In other words, even assuming only a minimal increase in drivers, to reach the standards the traffic engineers in the 1950s originally envisioned, we would need to build two more 405s and two more 101s.

Try this free association test: I say "northbound HOV lane over the Sepulveda Pass." If you respond with "useless," congratulations. You have proven your sanity.

If I then say, "costs $450 million," and you say "pork barrel," then you should be governor.

What does this mean for Santa Monica? In our city, politicians' promises to "fix traffic" focus on the alleged impacts created by specific buildings that in many if not most cases merely redirect traffic that already exists. Santa Monica evaluates traffic intersection by intersection, sometimes basing decisions whether to "mitigate" traffic (i.e., add capacity) on the addition of even one new car to an intersection.

Traffic "in gross," however, results from bigger, regional decisions. A driver who would commute from Ahmanson Ranch or Newhall to downtown L.A., Hollywood, the South Bay or Santa Monica, creates traffic all along the way. Increasing the capacity of the 405 will not relieve congestion on the freeway, but it will put more cars on the street, reducing mobility overall.

When it comes to highways, more is less.

About 50 people attended the Caltrans scoping session in West L.A., including Santa Monica City Council Member Kevin McKeown and Planning Commissioner Darrell Clarke.

Notwithstanding the absurdity of even the idea of spending $450 million for the HOV lane, there are grounds for optimism.

For one, even if the governor still wants to spend billions on non-solutions, the professionals at Caltrans are no fools. They know all about how additional capacity induces traffic. As Ron Kosinski, Caltrans Deputy District Director for Environmental Planning, told me, "the state realizes we cannot build ourselves out of congestion."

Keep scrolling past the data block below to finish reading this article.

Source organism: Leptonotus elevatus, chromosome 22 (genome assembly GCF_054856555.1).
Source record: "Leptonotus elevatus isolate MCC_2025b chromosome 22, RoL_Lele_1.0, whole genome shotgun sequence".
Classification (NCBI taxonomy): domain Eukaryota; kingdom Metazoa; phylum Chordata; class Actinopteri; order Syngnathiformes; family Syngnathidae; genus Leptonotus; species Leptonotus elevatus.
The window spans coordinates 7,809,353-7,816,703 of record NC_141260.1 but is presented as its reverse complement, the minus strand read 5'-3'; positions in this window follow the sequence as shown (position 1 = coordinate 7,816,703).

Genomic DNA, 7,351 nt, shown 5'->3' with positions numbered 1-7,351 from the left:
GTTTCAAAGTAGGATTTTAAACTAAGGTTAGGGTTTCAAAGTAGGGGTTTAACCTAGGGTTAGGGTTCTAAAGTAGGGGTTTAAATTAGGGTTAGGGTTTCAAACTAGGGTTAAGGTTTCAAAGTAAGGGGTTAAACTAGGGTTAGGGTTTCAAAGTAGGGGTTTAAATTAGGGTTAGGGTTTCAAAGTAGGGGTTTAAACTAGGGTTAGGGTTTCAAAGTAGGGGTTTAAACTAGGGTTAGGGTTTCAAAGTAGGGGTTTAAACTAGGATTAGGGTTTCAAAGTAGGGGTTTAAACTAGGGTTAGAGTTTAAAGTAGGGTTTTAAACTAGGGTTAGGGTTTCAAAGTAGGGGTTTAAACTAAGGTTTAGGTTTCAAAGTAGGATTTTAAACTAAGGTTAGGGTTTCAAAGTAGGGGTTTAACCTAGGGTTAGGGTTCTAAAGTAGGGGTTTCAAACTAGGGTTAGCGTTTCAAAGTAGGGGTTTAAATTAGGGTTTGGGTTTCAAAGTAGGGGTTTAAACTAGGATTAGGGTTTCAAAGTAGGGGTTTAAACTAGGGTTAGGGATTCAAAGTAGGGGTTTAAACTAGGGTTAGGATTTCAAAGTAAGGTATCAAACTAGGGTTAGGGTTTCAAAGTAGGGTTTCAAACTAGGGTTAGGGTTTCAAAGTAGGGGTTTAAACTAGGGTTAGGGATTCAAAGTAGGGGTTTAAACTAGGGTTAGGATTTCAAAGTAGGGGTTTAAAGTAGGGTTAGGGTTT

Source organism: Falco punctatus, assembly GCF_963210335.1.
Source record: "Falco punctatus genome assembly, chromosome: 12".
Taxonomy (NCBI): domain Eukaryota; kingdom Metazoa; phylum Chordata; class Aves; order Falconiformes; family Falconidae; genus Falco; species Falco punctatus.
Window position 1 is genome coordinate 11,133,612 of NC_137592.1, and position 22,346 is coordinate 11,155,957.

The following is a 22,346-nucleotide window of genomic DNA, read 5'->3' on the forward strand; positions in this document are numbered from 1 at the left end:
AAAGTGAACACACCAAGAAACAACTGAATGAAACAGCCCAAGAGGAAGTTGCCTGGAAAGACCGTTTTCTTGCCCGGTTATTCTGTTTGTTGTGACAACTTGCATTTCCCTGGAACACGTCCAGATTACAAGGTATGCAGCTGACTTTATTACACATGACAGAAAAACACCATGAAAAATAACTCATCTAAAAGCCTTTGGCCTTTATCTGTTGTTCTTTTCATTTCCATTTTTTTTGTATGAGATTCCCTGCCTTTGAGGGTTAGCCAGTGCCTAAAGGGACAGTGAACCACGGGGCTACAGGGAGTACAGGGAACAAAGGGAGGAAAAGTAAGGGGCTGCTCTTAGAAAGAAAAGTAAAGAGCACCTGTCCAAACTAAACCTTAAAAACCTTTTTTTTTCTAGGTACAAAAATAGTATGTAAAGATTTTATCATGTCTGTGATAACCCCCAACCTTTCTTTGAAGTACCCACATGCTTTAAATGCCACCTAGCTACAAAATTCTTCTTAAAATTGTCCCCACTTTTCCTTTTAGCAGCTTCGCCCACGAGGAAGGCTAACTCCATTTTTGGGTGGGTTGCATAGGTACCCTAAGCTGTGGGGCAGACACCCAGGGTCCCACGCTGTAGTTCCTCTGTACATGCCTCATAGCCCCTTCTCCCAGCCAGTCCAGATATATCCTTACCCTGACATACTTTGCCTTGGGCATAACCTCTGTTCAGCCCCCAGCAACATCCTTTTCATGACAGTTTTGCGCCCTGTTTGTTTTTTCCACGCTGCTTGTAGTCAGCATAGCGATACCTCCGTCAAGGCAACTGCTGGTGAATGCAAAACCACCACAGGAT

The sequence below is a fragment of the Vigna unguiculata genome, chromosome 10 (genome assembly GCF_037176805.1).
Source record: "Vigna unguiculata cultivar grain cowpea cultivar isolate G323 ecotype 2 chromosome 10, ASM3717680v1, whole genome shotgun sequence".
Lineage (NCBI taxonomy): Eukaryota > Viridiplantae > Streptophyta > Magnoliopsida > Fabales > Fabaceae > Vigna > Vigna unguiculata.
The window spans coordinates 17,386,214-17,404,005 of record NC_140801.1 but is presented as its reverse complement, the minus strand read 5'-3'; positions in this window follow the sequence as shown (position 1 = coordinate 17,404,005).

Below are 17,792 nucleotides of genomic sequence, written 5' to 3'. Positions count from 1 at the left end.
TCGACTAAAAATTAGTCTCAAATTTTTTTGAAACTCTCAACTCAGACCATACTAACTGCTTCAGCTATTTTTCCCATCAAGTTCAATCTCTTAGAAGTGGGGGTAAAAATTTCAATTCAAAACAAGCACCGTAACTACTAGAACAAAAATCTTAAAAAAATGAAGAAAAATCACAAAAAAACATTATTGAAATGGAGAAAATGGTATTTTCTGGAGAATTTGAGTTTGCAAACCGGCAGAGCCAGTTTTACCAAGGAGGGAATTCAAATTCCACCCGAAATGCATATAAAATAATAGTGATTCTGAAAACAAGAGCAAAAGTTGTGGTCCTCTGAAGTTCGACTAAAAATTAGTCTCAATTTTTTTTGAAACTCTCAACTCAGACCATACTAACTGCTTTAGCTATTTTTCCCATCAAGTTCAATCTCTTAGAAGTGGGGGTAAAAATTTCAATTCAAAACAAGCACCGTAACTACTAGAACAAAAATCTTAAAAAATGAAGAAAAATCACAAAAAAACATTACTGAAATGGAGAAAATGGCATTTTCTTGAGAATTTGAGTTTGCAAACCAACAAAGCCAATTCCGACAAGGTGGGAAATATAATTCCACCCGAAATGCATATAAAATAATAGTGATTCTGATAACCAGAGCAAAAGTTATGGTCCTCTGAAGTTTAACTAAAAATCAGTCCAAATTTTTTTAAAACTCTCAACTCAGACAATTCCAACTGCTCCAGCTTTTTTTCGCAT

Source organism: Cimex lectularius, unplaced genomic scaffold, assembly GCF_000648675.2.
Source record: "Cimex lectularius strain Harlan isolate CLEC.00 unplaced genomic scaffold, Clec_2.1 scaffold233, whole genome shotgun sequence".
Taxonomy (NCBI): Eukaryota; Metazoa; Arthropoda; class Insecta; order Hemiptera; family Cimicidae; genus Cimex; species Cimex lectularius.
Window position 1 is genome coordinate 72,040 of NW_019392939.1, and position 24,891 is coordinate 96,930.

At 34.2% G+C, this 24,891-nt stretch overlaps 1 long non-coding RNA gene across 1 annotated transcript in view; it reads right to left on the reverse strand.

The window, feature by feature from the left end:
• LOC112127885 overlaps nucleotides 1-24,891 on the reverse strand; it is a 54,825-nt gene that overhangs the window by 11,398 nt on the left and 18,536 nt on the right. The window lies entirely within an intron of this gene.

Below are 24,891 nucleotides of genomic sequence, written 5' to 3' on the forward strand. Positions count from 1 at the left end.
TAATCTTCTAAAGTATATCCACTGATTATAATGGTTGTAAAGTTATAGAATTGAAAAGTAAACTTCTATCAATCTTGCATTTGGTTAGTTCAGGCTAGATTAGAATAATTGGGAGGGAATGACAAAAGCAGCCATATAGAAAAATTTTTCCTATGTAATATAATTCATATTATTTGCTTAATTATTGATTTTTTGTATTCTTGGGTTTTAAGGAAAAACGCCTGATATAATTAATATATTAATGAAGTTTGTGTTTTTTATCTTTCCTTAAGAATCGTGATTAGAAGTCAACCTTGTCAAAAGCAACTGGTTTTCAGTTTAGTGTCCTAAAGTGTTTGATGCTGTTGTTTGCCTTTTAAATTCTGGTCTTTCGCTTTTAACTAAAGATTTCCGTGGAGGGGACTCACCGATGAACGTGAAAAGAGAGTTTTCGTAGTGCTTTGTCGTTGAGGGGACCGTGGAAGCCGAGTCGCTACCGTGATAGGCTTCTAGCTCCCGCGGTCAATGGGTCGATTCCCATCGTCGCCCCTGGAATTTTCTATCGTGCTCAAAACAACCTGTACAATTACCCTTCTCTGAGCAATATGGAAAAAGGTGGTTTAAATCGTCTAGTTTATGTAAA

According to Kosinski and other Caltrans officials, no decision has been made to build the HOV lane and studies are underway to evaluate various mass transit alternatives, some of them quite dramatic. An MTA representative confirmed this. Caltrans and the MTA will release the results of these studies in October, at which time there will be another round of hearings.

In the meantime, or at least until January 30, you can send comments about the project to Ron Kosinski at the Division of Environmental Planning, Mail Stop 16A, Caltrans, District 7, 120 South Spring Street, Los Angeles, CA 90012.

* * *

When I started writing this column the public process for designing the Virginia Park expansion was, to say the least, well underway. I have kept my two cents in my pocket, not wanting to advertise my ignorance of what had gone on before.

I did, however, watch most of the public testimony at the City Council hearing Tuesday night. While it appeared that Karen Ginsberg and the rest of the City's planners had good answers to the criticisms raised against the plan, the public discussion was fascinating.

Residents spoke earnestly and intelligently about important questions that do not necessarily have definitive answers. Will community be better served or created by landscaping that is friendlier to a farmers market and outdoor classes for seniors than it is for soccer? I sure don't know, but it was wonderful to hear people argue about it.

The views expressed in this column are those of Frank Gruber
and do not necessarily reflect the opinions of The Lookout.